Fearless in New York City Liz Chamberlain's resilience in the face of adversity inspires community

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Liz Chamberlain will be running the New York City Marathon in two weeks, but the journey to the start line was anything but easy. Despite battling an invisible illness after a head injury, she found strength in art and running, and is now inspiring others along the way to the finish line.

Chamberlain is a McMaster alumna, and is working as an x-ray and mammography technologist at Credit Valley Hospital in Mississauga. The mother of two is also a talented painter and avid marathon runner, two things she didn’t expect to be while studying at McMaster.

In March of 2013, Chamberlain suffered an head injury during a night shift that left her severely overwhelmed by multiple stimuli, including bright lights, background sounds and moving objects. The injury also impaired her ability to read easily and organize and prioritize her thoughts.

By the end of the summer, Chamberlain found herself severely depressed and frustrated from the lack of recovery. She was diagnosed with post-concussion syndrome and she completed a ten-week Intensive Outpatient Program where she learned the importance of self-care.

“Every move isn’t going to be pretty and enjoyable, but in the end, you have to be able to work through it and trust the journey.”

Liz Chamberlain

“That program gave me permission to take care of myself, because up until that point in time, I was always a caregiver, I give to other people, I didn’t take time for myself, I didn’t have a hobby,” explained Chamberlain.

Through the program, Chamberlain was encouraged to set goals and take the time to take care of herself. She started listening to audiobooks and do online workshops like Kelly Rae Roberts’ Hello Soul, Hello Mixed Media Mantras.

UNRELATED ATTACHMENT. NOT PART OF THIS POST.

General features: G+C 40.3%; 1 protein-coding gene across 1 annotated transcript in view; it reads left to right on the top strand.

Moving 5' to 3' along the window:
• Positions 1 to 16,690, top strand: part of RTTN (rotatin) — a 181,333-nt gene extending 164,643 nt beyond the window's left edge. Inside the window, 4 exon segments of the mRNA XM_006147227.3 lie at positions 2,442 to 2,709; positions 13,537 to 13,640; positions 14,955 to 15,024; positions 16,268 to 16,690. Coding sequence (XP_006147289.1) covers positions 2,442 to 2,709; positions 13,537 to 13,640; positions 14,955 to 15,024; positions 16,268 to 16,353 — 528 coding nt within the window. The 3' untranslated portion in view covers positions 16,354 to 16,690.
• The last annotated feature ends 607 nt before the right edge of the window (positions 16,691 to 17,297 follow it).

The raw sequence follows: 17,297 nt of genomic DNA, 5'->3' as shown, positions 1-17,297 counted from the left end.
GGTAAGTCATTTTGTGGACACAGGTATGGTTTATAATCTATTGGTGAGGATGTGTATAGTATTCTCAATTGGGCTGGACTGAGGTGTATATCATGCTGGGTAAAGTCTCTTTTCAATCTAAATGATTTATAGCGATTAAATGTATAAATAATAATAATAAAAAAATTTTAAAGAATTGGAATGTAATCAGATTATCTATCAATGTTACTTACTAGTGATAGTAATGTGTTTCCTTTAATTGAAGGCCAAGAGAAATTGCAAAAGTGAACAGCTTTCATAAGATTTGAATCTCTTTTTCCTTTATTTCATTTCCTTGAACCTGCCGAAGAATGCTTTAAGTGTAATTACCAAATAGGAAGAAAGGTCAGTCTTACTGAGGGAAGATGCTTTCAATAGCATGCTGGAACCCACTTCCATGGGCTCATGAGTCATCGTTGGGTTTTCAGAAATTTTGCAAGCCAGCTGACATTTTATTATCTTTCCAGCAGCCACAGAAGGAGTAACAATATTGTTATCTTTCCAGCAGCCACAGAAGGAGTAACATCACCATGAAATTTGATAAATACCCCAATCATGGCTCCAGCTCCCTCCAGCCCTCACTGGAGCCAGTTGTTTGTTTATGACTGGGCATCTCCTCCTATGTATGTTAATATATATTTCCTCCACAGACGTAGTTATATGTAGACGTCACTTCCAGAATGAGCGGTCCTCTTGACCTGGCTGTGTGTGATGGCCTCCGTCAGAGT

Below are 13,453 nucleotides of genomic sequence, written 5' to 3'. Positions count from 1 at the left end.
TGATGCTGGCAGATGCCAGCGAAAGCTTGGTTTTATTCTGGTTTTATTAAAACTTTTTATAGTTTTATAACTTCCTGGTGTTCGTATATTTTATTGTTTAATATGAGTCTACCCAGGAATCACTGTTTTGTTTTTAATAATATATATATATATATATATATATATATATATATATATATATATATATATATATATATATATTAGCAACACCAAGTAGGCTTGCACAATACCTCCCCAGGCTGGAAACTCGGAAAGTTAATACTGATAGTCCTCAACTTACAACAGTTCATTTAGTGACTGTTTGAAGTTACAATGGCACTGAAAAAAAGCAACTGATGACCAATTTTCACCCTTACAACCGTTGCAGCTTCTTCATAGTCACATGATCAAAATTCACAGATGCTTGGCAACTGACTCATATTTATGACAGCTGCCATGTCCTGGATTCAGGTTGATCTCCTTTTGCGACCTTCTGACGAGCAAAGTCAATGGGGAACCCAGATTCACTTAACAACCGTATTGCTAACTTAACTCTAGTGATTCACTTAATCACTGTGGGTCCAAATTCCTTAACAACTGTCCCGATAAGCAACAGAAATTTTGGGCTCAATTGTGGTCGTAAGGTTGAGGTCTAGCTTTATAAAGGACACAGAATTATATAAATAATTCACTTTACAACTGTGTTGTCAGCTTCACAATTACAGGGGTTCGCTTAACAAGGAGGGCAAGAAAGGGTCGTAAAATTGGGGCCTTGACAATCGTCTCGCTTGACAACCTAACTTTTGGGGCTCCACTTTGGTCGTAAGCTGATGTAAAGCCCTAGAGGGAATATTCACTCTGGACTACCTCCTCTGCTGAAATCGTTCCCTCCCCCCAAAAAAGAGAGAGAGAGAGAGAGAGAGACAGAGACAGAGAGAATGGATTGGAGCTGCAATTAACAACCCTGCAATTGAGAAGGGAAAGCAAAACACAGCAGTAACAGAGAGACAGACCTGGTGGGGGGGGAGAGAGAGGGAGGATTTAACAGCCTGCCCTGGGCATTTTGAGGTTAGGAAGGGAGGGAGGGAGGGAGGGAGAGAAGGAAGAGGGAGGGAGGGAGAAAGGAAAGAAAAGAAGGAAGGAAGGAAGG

Chamberlain was also inspired by Brené Brown’s book, The Gifts of Imperfection, to start art journaling, which she found therapeutic.

“That’s when I started out with Cocktails n’ Canvas, which is a local social paint night. I went to one of those with my friend. I was really overwhelmed by the crowds and had some trouble but once I got into it, I found out that I loved to paint… I didn’t expect to have something at the end of the night that I thought I liked,” explained Chamberlain.

It was the first time she had painted since elementary school, but the very next day Chamberlain bought paints and canvases and started making art. She learned self-care and letting go of perfectionism through painting. Now, she’s part of the Cocktails n’ Canvas team and has lead her own workshops.

“There are no mistakes, there are only happy accidents. One move leads to the next move, and even if you don’t like that move, it will lead you to something you will enjoy in the end,” explained Chamberlain.

“You have to work through the mess, work through the ugly stage, and it was one of those lightbulb moments, where I’m like ‘that’s exactly like life’. Every move isn’t going to be pretty and enjoyable, but in the end, you have to be able to work through it and trust the journey.”

Chamberlain’s mood had been improving, but she still was struggling with energy. That’s when she started attending classes at the Stoney Creek Running Room. She not only found an accepting and supportive community, but her fellow runners became like family she can rely on.